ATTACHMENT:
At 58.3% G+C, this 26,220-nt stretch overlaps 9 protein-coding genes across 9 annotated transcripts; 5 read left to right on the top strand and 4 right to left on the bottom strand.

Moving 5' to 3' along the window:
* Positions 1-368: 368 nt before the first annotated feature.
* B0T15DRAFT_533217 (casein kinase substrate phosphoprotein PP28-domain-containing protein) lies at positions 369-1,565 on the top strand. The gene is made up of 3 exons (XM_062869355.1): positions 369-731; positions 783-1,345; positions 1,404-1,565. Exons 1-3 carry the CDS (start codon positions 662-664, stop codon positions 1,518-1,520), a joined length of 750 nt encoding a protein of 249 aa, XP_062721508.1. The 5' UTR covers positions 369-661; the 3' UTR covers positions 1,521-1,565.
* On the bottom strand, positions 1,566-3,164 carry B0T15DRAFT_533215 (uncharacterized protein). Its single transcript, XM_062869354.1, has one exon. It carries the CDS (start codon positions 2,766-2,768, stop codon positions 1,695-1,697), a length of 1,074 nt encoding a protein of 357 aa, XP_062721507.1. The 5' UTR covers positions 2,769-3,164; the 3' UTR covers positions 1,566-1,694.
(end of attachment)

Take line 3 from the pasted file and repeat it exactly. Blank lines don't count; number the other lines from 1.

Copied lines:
* Positions 1-368: 368 nt before the first annotated feature.